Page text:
are the symptoms and findings in patients
We are recruiting
overweight young people. Some may have a condition called "metabolic
syndrome" in which there is increased cholesterol, high blood pressure
and obesity associated with insulin resistance, a condition that can be
diagnosed with simple blood tests. Metabolic syndrome places these young
folk at much increased risk for cardiovascular disease.
is the goal of the study
Obesity is a
major risk for cardiovascular disease and is increasing in prevalence
and severity in the
United States in all age groups, especially children and adolescents.
Obesity causes the Metabolic
Syndrome which is driven by microvascular inflammation, oxidative
stress, activation of the angiotensin-II (ANG-II), reduced bioavailable
nitric oxide (NO) and sympathetic activation. Studying obesity in the
young provides a natural window into the mechanisms involved in the
early stages of these diseases. Evidence suggests that the
cardiovascular deficits associated with obesity first appear in the
microcirculation and later as macrocirculatory phenomena along with
signs of overt disease such as hypertension and atherogenesis. We
hypothesize that obesity in adolescents is associated with early
microvascular evidence of abnormalities in endothelial NO (eNO),
neuronal NO (nNO) and Ang-II that can precede the onset of increased
central sympathetic outflow, systemic hypertension and the metabolic
To test the hypothesis we will identify and recruit 60 obese teenagers
aged 14-21 years of both genders with a body mass index greater than
95%tile for their age and sex and 20 healthy, lean age and sex matched
volunteers from an adolescent medicine practice that services
Westchester, NY. We will recruit 20 obese subjects with metabolic
syndrome and 20 obese subjects without metabolic syndrome. We will
evaluate for comorbid or confounding medical conditions. Groups will be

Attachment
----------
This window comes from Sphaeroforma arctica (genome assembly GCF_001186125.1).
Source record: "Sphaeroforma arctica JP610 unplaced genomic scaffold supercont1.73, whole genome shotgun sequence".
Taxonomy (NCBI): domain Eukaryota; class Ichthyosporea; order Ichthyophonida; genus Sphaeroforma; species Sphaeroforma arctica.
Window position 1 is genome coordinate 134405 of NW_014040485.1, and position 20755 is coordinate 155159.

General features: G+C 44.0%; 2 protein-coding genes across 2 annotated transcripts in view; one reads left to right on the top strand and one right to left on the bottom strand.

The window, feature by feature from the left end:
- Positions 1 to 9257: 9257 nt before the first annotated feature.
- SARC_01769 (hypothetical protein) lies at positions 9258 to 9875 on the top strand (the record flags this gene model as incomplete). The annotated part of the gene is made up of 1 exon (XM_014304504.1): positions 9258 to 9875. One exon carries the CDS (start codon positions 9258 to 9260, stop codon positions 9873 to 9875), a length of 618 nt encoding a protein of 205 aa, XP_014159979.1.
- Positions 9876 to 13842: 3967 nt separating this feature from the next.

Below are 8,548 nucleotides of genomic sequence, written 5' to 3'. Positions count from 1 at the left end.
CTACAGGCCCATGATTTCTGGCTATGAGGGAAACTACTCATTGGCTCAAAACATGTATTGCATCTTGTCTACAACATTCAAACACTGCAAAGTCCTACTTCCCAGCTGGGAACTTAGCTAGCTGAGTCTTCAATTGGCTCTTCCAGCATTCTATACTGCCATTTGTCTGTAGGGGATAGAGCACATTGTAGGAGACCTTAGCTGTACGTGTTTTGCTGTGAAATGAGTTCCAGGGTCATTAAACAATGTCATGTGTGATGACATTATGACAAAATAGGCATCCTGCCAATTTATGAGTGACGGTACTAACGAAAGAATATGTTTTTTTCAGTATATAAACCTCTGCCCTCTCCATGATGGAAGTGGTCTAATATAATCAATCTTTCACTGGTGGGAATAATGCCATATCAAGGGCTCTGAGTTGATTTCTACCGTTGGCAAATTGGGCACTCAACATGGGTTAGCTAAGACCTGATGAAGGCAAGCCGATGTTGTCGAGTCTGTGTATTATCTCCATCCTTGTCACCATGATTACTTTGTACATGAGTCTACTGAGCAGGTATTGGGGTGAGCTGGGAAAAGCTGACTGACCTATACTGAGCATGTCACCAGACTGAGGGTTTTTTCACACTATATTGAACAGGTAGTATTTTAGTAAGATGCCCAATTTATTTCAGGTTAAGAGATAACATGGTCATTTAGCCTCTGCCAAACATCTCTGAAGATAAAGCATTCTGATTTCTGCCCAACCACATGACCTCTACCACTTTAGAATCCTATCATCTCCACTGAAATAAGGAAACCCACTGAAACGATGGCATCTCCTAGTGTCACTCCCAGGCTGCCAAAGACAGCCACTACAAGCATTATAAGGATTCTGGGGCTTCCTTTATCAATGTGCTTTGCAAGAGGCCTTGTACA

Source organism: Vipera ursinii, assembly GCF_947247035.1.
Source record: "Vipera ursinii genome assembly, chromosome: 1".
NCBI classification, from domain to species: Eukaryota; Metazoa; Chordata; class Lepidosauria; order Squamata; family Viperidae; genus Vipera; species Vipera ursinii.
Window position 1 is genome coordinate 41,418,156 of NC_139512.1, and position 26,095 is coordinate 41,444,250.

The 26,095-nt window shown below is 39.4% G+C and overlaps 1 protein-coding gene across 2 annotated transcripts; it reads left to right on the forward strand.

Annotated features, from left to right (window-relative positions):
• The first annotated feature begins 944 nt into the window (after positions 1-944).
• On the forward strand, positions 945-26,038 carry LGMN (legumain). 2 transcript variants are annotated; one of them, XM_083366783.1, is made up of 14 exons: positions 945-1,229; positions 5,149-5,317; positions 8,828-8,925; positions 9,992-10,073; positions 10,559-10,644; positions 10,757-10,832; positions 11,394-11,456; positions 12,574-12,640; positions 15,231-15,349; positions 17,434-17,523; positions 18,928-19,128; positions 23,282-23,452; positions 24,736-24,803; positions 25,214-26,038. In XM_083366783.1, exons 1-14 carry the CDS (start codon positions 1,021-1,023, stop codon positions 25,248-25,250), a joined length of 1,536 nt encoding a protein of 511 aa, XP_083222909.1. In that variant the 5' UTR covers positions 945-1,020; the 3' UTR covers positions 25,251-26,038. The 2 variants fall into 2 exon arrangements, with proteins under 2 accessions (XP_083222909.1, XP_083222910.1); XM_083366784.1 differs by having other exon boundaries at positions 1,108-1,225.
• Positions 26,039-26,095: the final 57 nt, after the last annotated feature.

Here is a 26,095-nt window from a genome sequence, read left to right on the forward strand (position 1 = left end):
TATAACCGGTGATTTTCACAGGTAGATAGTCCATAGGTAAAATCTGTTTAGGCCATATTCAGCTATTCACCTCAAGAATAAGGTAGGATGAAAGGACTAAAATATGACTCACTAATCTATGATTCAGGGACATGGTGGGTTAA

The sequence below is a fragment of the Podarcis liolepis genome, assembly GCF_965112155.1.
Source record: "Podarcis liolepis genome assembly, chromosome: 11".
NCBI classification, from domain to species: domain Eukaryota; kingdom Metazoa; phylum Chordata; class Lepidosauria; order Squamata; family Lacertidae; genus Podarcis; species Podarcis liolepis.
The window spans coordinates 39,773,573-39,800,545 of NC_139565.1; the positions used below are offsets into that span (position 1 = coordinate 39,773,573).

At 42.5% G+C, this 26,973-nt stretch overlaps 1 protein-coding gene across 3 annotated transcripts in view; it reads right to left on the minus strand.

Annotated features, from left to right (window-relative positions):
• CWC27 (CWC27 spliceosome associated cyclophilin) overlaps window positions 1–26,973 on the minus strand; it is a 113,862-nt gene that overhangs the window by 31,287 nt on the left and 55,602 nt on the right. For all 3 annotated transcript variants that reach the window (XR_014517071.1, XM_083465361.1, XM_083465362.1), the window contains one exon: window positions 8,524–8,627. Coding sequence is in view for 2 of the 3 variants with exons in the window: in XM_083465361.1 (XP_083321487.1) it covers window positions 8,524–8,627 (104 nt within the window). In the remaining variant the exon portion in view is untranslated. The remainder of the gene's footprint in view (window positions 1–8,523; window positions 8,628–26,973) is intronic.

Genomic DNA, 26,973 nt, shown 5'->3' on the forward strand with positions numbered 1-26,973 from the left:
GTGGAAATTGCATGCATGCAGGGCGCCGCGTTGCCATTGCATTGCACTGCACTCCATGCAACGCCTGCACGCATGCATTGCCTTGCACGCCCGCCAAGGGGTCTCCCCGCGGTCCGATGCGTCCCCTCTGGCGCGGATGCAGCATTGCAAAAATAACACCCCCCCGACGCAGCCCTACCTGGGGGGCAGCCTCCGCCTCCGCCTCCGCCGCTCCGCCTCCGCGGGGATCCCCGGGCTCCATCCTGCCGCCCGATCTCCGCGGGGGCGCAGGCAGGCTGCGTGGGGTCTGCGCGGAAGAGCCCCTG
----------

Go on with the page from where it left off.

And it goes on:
screened for diabetes, hyperinsulinemia, dyslipidemia, fatty liver and
1. We will test the hypothesis that microvascular eNO and nNO
bioavailability, and Ang-II/NO
interactions are impaired in all obese children but not in control
subjects. We will use laser Doppler
Flowmetry (LDF) and acetylcholine dose-response obtained by intradermal
microdialysis as a
bioassay of eNO, LDF and local heating to 42oC as a bioassay of nNO, and
repeat these bioassays during perfusion of losartan.
2. We will test the hypothesis that hypertension and sympathetic outflow
are increased in metabolic
syndrome and are related to nNO and angiotensin activity by performing
(muscle sympathetic nerve activity or MSNA) and measurements of
spontaneous beat-to-beat BP
and RR interval during Aim 1. We will therefore directly measure
sympathetic outflow, relate it to local circulatory responses and
regional peripheral resistance and obtain estimates of cardiovagal and
3. We will test the hypothesis that the response to classic sympathetic
stressors, incremental tilt testing, exercise pressor reflex (static
handgrip), and cold pressor test are impaired in all obese children but
not in control subjects.
Significance: Results will determine whether abnormal NO and Ang-II
responses, and abnormal sympathetic stress responses are present early
in the course of obesity
indicating a need for intervention long before the more pernicious
effects of metabolic syndrome
can your own doctor do
We will ask for
the active participation of your doctor who can
rule out other illnesses that may complicate obesity. We will ask your
permission and for you doctor's permission to see an adolescent
medical doctor, Dr Kelly Bethea, who is participating in this study. In
particular, Dr. Bethea will perform physical examinations and
tests for metabolic syndrome which are essential to the study.
Many of the tests we will be
performing are not ordinarily available to your doctor. They are,
however, all approved ways of measuring how blood vessels and nerves work. The tests performed during the study
may help us determine whether any specific treatment is useful for you. We will provide
you and your doctor with test results and treatment information.
do I know if I’m eligible to be in this study?
obese young people of aged 14-21
are potentially eligible.
Criteria for initial
exclusion will include a condition known to be associated with
endothelial dysfunction or sympathetic nervous system abnormalities.
Additional exclusion will be for any active medical condition , a previous medical condition with undocumented resolution, past or present
disorder. Only those free from heart disease, and from systemic
illness will be eligible to participate. This excludes patients with